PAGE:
The Hospitality Industry Is On Its Way Back, And Investors Are Returning As Well
The coronavirus pandemic put much of the economy on ice in 2020, especially the hospitality industry, but this year a thaw began, and investors are ready to start buying hotels again.
The Hunter Hotel Investment Conference was held last week in Atlanta, attracting more than 1,100 participants, according to NewcrestImage CEO and Chairman Mehul Patel. And the mood was buoyant.
“They were all looking for investment opportunities,” he said.
Patel and NewcrestImage have already caught the mood. Earlier this year, the Grapevine, Texas-based firm, which now owns and operates about 30 hotel properties, established a hotel investment fund that Patel said will eventually swell to $100M. He has already raised $35M, and new investors keep popping up, adding about $5M to the fund each month.
That appetite is a sign that 2021 could be a big year for hotel trades. Patel said he’s optimistic that good properties will be available. Some owners will be seeking exits after enduring more than one year of hardship, while other investors see the return of summer and leisure travel as opportunities to buy in a market that is finally on the upswing. In addition, construction costs are soaring, so hotel companies that want to grow don’t have many options.
“The only way they can grow is by buying more assets,” Patel said.
But don’t expect the hotel investment market in 2021 to be a free-for-all. Although a great deal of equity targeted toward hotels piled up between 2018 and 2020, about $60B, according to JLL Senior Managing Director Adam McGaughy, it’s going to take some time before the market fully recovers from the Covid-19 shock. Lenders are still leery of financing acquisitions, and buyers will likely stick at first with properties that benefit most from the return of leisure travel, especially drive-to resort destinations. Investors will also likely shy away from properties in top urban markets, once the most popular hotel investment target, until business and convention travel recover.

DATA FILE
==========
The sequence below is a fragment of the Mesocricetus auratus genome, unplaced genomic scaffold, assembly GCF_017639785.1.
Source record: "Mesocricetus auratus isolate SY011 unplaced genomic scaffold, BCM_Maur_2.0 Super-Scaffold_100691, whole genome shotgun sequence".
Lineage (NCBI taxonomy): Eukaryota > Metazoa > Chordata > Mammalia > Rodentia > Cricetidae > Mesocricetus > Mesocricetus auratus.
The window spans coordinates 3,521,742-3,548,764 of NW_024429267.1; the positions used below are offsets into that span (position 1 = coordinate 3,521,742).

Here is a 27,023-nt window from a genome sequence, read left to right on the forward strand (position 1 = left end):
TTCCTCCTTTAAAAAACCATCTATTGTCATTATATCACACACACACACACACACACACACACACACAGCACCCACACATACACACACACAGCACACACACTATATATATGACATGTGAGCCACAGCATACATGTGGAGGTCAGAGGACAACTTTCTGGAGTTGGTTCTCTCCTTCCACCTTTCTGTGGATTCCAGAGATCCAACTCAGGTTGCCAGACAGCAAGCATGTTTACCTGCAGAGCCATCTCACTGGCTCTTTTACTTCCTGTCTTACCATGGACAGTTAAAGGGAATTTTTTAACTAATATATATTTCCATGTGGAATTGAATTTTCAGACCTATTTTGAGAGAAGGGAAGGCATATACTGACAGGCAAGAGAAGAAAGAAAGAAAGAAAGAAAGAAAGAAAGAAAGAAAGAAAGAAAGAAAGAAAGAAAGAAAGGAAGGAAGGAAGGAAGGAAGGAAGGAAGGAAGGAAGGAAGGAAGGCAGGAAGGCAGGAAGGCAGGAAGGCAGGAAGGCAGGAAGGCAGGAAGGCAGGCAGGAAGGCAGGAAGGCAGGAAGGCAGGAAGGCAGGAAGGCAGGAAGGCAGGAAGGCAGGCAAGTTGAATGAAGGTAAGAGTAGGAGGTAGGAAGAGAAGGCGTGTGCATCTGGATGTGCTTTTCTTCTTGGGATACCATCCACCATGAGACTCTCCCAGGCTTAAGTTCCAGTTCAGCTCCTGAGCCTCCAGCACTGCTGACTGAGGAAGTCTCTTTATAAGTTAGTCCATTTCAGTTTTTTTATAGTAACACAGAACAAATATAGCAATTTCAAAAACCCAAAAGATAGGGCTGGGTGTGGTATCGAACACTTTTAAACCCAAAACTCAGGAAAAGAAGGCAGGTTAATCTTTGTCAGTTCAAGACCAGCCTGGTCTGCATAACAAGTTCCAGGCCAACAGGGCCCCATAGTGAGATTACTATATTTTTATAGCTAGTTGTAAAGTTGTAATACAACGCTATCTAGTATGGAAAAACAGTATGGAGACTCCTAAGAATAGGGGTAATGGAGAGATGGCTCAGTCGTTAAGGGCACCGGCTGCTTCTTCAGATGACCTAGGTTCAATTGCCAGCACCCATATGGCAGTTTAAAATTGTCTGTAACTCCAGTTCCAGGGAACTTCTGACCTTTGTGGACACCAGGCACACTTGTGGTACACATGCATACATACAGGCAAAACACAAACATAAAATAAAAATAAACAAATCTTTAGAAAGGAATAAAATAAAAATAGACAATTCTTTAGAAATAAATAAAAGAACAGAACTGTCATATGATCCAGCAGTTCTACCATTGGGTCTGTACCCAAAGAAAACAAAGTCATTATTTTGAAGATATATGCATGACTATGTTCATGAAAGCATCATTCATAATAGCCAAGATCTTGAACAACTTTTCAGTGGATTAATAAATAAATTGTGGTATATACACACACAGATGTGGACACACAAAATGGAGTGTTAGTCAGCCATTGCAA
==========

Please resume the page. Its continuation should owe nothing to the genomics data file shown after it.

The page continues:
“It’s going to depend on the quality of the sponsor, as well as the quality of the asset,” McGaughy said. “There is definitely a flight to quality.”
Big trades have started happening.
Host Hotels & Resorts, a Bethesda, Maryland-based REIT, bought in March the 448-room Hyatt Regency Austin in Austin, Texas, for about $161M in cash, and earlier this month it acquired the 444-room Four Seasons Resort Orlando at Walt Disney World Resort for about $610M in cash. Sunstone Hotel Investors, an Irvine, California-based REIT, in April bought for $265M the new 130-room Montage Healdsburg resort in Healdsburg, California, part of Sonoma County’s wine region.
“It seems the REITs are back in,” McGaughy said.
Total deal volume in the sector recently jumped. March saw a 180% year-over-year increase in transaction volume, according to Real Capital Analytics. The firm attributed much of that increase to the sale by Colony Capital of a nearly 200-hotel portfolio to a joint venture between Highgate Holdings and Cerberus. Without that transaction, investors buying individual assets in March spent $1.1B, a 56% year-over-year increase. But even that doesn’t represent a full recovery.
“That pace of growth is fantastic, but the level is still weak relative to historical averages,” according to RCA’s Q1 capital trends report. “From 2011 to 2019, the sale of individual hotel assets averaged $1.7B each March.”
Patel and his investors have also begun snapping up available properties. Earlier this year, they bought the 325-room Magnolia Hotel in Downtown Dallas from Denver-based Stout Street Hospitality.
One factor that helped excite interest in the hotel market was the expectation last year that many struggling and shuttered hotels going through foreclosure would become available at steep discounts, up to between 25% and 40%, McGaughy said. That would have meant fantastic returns once the markets revived and hotel guests returned after the pandemic subsided. But hotel stakeholders, especially lenders, eventually decided they didn’t want to see such turmoil.
“What happened was none of [those assets] came to market,” McGaughy said.
“A lot of lenders have been fairly cooperative with their borrowers, including agreeing to no loan payments for six months,” Houston-based HVS Managing Director Eric Guerrero said. “They didn’t want to take assets back because they understood that Covid was responsible, rather than anything wrong with these hotels.”